Ron uses Copal Medium because it makes the paint tack up pretty fast. He thinks that linseed oil just makes things slurpy and runny. Then you wind up with a lot of mud. Every time we mixed a puddle of color, we put a drop or two of Copal in it. Ron said that Copal makes the paint coagulate, and I found that to be a pretty accurate description. When I first would mix the Copol into a color, it would feel thick and buttery, and went down nicely on the canvas, but very soon, it would get sticky. We put it into EVERY mixture that we created. It really made a big difference in the painting surface.

We did not tone the canvas, but just put a few faint pencil lines on for major shapes: hill, tree, foreground, etc.

We mixed up a puddle of light blue with the cerulean and white. It was so pale, that it was almost white. With a BIG hogs hair bush (about #10 or #12) we randomly (and thinly) blocked in the sky. We left space towards the horizon to leave room for the clouds. We made another pale puddle of Indian Yellow and white and bushed that in the cloud area. Then we took a fan brush, and as gently as a feather, blended it all in. We blended it in with diagonal strokes one way, then diagonal strokes the other way. The Indian yellow blending with the cerulean made it a little green, but that was okay.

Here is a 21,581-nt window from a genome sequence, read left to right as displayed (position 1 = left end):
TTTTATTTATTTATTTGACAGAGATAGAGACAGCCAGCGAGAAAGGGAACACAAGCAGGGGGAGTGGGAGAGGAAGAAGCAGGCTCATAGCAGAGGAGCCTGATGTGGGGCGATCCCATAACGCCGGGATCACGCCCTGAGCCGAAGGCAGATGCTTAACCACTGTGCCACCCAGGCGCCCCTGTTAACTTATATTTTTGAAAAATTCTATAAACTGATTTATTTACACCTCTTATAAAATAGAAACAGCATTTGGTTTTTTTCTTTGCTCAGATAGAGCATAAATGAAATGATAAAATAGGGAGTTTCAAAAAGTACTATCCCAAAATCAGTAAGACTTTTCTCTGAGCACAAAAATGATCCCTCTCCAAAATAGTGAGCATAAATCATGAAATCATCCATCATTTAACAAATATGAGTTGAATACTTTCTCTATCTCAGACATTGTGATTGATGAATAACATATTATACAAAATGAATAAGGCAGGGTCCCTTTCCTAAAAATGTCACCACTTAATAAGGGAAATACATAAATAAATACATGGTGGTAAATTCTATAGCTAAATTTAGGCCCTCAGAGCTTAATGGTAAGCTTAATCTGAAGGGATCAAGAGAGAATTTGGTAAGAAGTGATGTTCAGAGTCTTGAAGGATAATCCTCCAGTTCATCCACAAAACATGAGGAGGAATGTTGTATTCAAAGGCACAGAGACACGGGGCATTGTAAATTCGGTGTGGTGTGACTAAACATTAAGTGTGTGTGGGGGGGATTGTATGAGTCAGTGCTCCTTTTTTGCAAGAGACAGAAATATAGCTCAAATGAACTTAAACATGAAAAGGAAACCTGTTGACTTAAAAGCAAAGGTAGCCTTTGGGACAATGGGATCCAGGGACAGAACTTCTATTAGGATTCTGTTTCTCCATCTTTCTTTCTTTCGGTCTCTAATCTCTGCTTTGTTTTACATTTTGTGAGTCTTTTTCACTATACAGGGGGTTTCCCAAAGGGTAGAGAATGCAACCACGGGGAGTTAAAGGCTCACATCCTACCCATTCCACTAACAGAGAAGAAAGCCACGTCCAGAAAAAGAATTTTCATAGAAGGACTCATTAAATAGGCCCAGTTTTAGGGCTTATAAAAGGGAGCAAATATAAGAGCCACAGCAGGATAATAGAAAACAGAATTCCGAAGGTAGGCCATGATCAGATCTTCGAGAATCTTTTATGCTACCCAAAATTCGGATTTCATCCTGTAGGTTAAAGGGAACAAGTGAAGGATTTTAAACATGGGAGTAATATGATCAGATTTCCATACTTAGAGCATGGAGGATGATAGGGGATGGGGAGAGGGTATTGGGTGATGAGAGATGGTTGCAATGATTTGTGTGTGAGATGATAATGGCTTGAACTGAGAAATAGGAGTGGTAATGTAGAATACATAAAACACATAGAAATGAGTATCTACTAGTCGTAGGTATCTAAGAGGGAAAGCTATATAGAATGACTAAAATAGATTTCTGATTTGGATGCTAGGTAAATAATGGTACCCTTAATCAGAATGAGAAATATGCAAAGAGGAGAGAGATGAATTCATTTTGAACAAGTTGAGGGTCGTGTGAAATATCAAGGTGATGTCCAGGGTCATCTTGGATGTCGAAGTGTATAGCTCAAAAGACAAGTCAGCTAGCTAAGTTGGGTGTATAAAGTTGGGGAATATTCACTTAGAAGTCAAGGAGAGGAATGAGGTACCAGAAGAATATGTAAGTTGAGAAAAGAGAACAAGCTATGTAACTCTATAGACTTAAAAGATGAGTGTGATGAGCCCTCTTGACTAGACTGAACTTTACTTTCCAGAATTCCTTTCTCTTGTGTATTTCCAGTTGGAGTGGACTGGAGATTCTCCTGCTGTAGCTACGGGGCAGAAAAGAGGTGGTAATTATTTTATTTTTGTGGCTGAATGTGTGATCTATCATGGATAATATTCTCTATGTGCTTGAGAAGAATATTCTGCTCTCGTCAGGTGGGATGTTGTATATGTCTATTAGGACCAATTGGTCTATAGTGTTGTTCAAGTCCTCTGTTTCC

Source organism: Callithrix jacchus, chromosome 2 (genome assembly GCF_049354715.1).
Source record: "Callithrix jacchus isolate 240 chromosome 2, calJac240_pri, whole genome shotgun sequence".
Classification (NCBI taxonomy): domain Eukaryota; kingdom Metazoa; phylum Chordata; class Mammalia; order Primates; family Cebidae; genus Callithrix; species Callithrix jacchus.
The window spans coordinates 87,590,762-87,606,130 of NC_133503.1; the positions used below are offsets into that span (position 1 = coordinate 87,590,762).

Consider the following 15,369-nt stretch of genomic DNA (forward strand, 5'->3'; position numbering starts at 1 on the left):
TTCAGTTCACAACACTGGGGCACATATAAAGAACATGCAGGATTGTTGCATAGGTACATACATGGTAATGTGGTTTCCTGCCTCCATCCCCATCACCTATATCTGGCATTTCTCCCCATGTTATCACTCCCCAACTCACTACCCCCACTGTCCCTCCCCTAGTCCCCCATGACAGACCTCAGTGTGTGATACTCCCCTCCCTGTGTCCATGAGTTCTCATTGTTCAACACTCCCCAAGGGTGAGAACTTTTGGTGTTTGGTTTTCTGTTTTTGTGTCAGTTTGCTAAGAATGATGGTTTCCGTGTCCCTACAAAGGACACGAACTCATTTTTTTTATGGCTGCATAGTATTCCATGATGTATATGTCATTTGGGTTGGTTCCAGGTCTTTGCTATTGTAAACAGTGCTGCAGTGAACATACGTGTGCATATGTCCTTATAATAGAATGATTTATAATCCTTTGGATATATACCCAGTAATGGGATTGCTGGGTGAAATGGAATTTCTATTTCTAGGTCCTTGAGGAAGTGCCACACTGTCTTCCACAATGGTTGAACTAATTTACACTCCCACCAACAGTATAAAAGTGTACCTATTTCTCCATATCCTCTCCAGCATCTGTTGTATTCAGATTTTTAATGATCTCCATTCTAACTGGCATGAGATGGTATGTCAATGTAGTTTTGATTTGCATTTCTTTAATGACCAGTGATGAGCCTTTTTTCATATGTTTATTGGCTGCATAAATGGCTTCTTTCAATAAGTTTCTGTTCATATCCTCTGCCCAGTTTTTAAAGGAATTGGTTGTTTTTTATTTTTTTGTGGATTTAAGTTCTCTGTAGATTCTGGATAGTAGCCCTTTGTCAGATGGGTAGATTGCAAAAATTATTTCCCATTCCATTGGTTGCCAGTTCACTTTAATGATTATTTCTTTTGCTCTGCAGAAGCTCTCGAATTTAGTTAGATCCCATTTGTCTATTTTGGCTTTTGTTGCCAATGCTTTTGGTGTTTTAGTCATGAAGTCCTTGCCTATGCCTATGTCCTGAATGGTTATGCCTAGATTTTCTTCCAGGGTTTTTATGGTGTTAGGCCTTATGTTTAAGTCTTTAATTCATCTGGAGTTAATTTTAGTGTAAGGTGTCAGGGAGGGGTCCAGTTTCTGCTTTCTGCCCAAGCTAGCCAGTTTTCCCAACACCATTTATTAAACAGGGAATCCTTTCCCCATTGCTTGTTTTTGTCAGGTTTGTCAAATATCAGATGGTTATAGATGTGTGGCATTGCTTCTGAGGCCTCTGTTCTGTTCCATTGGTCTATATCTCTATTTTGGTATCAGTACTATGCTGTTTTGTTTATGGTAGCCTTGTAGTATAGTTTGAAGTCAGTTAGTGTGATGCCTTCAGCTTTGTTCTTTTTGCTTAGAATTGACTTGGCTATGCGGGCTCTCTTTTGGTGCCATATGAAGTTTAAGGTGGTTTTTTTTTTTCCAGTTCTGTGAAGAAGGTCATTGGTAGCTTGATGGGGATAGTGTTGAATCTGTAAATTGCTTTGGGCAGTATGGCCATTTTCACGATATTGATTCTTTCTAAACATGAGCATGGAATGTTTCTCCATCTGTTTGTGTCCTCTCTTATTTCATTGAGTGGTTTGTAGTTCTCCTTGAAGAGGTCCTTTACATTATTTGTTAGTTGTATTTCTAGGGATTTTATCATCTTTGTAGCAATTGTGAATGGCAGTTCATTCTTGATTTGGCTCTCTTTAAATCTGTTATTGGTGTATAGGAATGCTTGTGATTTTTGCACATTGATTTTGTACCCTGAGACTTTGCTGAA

We did this two more times, each time adding a little more cerulean or Indian yellow to their respective puddles, and began to shape the sky. Each time we used the fan brush to softly blend it. I found that the Indian yellow gave the clouds an antique-y look.

We made sure to save some of the sky color on the palette for the sky holes at the end.

Distant Mountains
We made a light blue with Ultramarine Blue and white. It was a little darker than the sky, but still, very light. Then we added a tad of Alizarin Crimson to make it a cool lavender, and a tad of Payne’s-Gray-mixed-with-white to make it duller. Added the copal. Then we put this on the mountain area. We were careful to keep the top edge of the mountain very soft. For the distant dirt, we very lightly dragged some Yellow Ocher over the mountain.

Bottom of the Mountain